Michigan City Teeters on Bankruptcy

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Hamtramck, a community of 22,000 that is part of the Detroit metro area, is seeking permission from the State of Michigan to file for bankruptcy. The city is claiming a current budget deficit of $3 million, partially as a result of a financial dispute with Detroit, and that it will be unable to pay its 100 employees or 153 retirees beginning early next year.

According to state law, Michigan municipalities are required to get permission from the state Department of Treasury before they are allowed to file for bankruptcy protection. Under the 1990 law, only an emergency financial manager appointed by the state can take a city into bankruptcy. Since the law passed, no cities have used the process to restructure.

A dispute with neighboring Detroit is blamed for the current crisis. The city has a revenue sharing agreement with Detroit covering taxes paid by General Motors for its Poletown plant. Detroit claims that it overpaid Hamtramck’s share in the past and is withholding current payments until the matter is resolved. Hamtramck is suing Detroit, but a court resolution is expected to take months and a resolution favoring Hamtramck is not assured.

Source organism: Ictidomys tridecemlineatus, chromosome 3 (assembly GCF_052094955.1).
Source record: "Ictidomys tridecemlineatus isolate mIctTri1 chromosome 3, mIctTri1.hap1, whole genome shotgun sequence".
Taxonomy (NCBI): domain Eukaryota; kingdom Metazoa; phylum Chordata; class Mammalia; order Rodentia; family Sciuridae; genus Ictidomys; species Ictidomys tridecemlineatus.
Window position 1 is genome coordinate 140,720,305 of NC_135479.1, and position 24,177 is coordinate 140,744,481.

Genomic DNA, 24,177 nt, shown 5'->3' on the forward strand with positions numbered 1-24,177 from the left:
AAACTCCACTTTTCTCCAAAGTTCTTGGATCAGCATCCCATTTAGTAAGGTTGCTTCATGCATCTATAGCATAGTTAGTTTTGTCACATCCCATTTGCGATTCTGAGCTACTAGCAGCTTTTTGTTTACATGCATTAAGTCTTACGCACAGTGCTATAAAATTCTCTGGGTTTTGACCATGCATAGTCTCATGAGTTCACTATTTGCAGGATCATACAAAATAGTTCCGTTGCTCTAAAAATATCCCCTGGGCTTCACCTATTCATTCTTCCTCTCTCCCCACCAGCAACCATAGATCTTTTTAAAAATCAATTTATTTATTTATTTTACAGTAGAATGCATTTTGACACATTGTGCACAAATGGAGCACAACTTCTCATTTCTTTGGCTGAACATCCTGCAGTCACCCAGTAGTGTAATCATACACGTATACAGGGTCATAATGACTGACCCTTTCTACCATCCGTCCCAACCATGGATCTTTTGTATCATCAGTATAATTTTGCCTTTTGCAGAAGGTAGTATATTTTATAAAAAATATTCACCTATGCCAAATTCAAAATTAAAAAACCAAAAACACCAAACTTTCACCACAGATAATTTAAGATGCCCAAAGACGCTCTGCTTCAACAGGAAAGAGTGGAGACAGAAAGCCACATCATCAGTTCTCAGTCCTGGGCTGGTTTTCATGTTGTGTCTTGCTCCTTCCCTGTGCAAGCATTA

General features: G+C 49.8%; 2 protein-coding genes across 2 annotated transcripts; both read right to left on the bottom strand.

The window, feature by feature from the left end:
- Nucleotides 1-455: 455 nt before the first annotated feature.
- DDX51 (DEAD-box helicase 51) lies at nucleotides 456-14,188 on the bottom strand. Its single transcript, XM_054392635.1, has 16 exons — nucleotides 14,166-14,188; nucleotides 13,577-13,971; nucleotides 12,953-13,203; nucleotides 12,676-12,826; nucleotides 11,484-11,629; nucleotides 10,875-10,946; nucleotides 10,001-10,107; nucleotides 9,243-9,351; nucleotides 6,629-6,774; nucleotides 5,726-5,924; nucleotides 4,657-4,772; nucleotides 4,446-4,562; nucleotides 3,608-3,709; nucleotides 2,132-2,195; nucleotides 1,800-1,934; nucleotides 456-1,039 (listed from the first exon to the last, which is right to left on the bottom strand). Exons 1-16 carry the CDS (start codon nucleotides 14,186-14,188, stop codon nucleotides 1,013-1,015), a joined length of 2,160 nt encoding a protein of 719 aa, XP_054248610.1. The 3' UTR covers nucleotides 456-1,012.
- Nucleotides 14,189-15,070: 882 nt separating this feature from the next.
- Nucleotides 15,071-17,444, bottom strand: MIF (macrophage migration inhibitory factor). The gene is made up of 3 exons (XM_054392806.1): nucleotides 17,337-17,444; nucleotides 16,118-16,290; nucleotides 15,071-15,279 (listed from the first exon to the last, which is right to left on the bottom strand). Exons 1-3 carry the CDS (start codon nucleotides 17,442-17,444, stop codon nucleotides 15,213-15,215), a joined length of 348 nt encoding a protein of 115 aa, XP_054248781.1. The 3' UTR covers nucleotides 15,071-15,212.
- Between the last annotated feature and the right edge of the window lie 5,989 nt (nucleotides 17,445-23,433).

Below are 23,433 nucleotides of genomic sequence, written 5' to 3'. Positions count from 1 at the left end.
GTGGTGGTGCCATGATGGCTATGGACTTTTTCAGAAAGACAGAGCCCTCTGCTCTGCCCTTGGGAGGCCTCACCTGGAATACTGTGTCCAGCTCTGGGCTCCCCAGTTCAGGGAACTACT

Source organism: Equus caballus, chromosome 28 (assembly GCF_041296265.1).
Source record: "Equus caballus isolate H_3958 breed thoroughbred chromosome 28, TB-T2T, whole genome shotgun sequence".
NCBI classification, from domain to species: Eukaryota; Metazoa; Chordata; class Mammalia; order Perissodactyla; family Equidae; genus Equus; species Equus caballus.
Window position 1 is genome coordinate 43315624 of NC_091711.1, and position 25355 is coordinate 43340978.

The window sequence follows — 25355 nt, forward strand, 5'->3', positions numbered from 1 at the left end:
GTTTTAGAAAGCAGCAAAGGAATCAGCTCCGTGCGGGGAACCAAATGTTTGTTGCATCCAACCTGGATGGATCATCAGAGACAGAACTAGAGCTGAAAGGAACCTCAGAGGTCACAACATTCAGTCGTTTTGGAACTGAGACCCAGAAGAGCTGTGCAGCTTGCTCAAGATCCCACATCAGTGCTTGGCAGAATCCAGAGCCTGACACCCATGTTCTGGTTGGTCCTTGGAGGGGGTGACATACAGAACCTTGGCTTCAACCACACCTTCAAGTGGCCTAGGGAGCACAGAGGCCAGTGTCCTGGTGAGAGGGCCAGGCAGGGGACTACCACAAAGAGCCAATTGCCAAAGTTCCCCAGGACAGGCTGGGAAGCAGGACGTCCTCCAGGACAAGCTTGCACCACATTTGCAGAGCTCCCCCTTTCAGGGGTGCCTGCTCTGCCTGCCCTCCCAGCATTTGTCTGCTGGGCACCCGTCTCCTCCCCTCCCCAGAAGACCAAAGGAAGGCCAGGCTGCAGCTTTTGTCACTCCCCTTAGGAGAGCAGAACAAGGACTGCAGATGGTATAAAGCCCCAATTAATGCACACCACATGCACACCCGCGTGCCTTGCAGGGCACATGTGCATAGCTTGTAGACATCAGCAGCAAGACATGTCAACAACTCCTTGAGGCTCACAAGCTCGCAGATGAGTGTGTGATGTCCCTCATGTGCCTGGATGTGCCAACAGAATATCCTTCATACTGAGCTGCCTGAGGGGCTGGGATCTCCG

City Manager Bill Cooper said that Hamtramck will run out of cash around Jan. 31. The city operates on an annual budget of around $18 million. Nonunion employees agreed to take a 5% pay cut and are paying 15 percent of their health insurance premiums for spouses and families, to help conserve cash flow.

Cooper said that the city approached the police, firefighters and other unions about pay cuts, but concessions have been minimal. A bankruptcy filing would set aside the current contracts and bring the unions to the bargaining table. “While this step may seem radical in its approach, it is the only approach that will quickly and effectively allow us to address our shortfall,” he said in his letter to state officials.

The cities of Pontiac, Benton Harbor and Ecorse are currently under management of an emergency financial manager. Bill Nowling, a spokesman for Gov. elect Rick Snyder said that he believes that Michigan cities in financial crisis is a growing problem, and that’s expected to get only get worse. The issue right now is to get a handle on exactly how many municipalities out there are at the point where Hamtramck is,” Nowling said. “There are probably several that are sitting on the bubble.”

The Detroit News
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